GoogleCustom Search

Suzuki GT750 Gallery

It was during the early 70s that the superbike war between the major Japanese factories broke out. Honda had already introduced the four-cylinder CB750 in 1969 and it did not take long before Suzuki weighed in with their new superbike contender. Suzuki, however, took a completely different route with their machine, the GT750. For a start their superbike was a two-stroke 750cc, the largest two-stroke ever to be put into mass production. Set across the frame the engine had three cylinders and was water-cooled. Although marketed as a direct rival to the Honda CB750 it soon became obvious that the Suzuki lacked the outright performance of the Honda and eventually the GT750 found its own little niche as a high-speed tourer.

Bike Image Description
Suzuki GT750 Suzuki GT750
  • Engine - 738cc, liquid-cooled, 3-cylinder, 2-stroke
  • Top Speed - 120mph
  • Power - 70bhp @ 6500rpm
  • Brakes - twin disc/drum
  • Frame - tubular steel twin cradle
  • Launched - 1972-1977. More info..
  • Picture kindly provided by www.suzukicycles.org

    1972 Suzuki GT 750S Vallelunga 1972 Suzuki GT 750S Vallelunga
    • Liquid cooled, two stroke, transverse 3 cylinder
    • 190kg
    • 5 speed
    • 116bhp @ 8250rpm
    • Swinging arm fork with adjustable shock absorber
    • Front brake - x2 discs
    1972 Suzuki GT750J
    Suzuki GT750J

    The introduction of the GT750J caused a sensation. It was at the time the largest capacity production two stroke available with a specification that had previously been the preserve of the race track. The water cooled triple was housed in a conventional tubular cradle frame with telescopic forks and pivoted fork rear suspension. A four leading shoe front brake graced the front end and a three into four exhaust system ejected the triples blue haze.

    Image provided by www.classic-auctions.com.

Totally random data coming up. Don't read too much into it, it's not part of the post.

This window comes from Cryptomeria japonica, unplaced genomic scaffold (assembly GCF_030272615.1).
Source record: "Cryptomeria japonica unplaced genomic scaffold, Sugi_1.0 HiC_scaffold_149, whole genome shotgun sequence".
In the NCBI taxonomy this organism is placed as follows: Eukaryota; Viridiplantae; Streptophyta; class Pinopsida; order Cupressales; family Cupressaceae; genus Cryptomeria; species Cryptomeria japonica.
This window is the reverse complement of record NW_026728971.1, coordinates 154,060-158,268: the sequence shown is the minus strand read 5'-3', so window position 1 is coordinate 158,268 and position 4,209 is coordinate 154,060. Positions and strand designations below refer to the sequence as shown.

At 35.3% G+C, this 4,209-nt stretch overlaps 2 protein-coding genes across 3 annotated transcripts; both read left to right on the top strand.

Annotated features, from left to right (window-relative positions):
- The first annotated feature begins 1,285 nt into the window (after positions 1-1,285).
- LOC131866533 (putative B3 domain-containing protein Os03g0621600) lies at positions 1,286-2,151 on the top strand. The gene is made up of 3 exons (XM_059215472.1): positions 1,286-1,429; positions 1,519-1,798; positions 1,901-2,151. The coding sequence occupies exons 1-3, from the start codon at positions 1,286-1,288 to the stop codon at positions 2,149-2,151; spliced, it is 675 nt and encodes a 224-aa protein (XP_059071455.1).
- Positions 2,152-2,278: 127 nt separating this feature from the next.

1972 Suzuki GT750 1972 Suzuki GT750 Fuel consumption was excellent for such a bike with an average of just over 40mpg being possible and reaching an astonishing 55-60mpg if the bike was ridden sensibly. With a fuel tank of 3.75 gallon capacity a touring range of around 200 miles could be expected. Although the engine was very smokey, especially when idling, oil consumption was really quite reasonable with over 300 miles available. The oil tank capacity was 3.2 pints, so a range of 900 miles or so was possible. The most disappointing feature of the Suzuki was its handling which was far from ideal. On smooth roads it was adequate until the speed increased, when the front and rear ends seemed to have precious little connecting them. On rougher surface the problem was accentuated and progress could be a very bumpy and hair-raising affair. If the rider held on and got used to the tough ride he found there was very little ground clearance with the side and centre stands dragging into the tarmac.
    1974 Suzuki GT750 L 1974 Suzuki GT750 L  
    1974 Suzuki GT750 L Suzuki GT750 L  
    1975 Suzuki GT750M Suzuki GT750M Braking was by twin discs at the front and a drum at the rear which were adequate in the dry but prone to hesitation in wet weather. The GT750 weighed a hefty 540lb (dry weight) but the bike was still quite easy to manoeuvre in and out of traffic and the engine made no fuss at all at low speeds even though there was still the characteristic two-stroke blue smoke gently puffing from the exhaust. In the end it was the exhaust emissions which killed the bike as it was just too dirty for the envoromentally-minded late 1970s and early 1980s. In its life the GT750 engine had been developed for the road and completely for the tracks where in superbike racing with around 115bhp at its disposal the works bikes won several championships, mostly with Barry Sheene at the helm.
    1975 Suzuki GT 750 Patroller 1975 Suzuki GT 750 Patroller  
    1975 Suzuki GT750 M Suzuki GT750 M  
    1974 Suzuki GT750 'Kettle' 1974 Suzuki GT750 'Kettle'  
    1976 Suzuki GT750 Suzuki GT750  
    1976 Suzuki GT750 1976 Suzuki GT750  
    1976 Suzuki GT750 A GT750 A Suzuki introduced a revised version of the GT750 with the introduction of the "A" variant. The new model adopted twin discs in place of the four leading shoe item used on the "J" series models and featured new side panels, instruments with a digital gear indicator, restyled exhausts and revised graphics.
    1976 Suzuki GT750B 1976 Suzuki GT750B  
    1977 Suzuki Dunstall GT750 A Suzuki Dunstall GT750 This bike is not to be mistaken for a standard GT750 with Dunstall kit fitted over the top, this is a Rare Dunstall, Has NOT even had a re-bore, it is Barton Tuned. Renound for tuning in the 70's

    This is a rare Dunstall ordered from dealer as a Dunstall and therefore model stated on original log book (Isle of Man) and british V5 states its a Dunstall GT750 A.

    1977-78 Suzuki GT750 1977-78 Suzuki  GT750
    • Liquid cooled, two stroke, transverse 3 cylinder
    • 235kg
    • 5th 4.84 Standing one-eighth mile, sec. 8.38 / 4th 5.90 terminal speed, mph 78.74 / 3rd 7.15 Standing one-quarter mile, sec 13.87 / 2nd 9.11 terminal speed, mph 93.55 / lst 14.92
    • 5 speed
    • 67bhp @ 6500rpm

    Please e-mail the webmaster if you have a picture worth adding to our database, e-mail: webmaster@motorbike-search-engine.co.uk